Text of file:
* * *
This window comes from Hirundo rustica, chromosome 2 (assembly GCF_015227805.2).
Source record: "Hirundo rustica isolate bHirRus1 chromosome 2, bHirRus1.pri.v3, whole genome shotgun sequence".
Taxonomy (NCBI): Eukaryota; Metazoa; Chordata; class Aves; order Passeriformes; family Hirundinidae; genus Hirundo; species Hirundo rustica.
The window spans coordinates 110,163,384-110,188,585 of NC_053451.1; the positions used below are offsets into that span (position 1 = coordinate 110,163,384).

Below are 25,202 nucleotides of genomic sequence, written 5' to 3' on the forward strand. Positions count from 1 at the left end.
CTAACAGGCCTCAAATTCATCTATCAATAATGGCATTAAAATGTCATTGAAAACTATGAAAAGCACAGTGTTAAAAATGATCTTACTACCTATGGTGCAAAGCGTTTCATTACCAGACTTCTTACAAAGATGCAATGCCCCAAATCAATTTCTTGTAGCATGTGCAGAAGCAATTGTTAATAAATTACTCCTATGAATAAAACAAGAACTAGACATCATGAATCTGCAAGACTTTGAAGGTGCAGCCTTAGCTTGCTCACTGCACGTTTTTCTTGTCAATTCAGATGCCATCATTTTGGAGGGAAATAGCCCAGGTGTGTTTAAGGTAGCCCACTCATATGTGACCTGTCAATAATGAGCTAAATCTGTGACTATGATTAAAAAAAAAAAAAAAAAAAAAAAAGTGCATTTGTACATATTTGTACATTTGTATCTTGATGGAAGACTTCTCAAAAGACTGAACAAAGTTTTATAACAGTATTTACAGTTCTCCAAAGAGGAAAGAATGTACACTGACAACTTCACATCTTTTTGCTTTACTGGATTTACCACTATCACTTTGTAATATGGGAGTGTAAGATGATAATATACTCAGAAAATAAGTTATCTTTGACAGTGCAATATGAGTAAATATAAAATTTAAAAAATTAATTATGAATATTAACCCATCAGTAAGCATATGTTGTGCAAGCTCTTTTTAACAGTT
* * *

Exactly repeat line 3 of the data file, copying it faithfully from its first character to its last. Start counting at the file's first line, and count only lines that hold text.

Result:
Taxonomy (NCBI): Eukaryota; Metazoa; Chordata; class Aves; order Passeriformes; family Hirundinidae; genus Hirundo; species Hirundo rustica.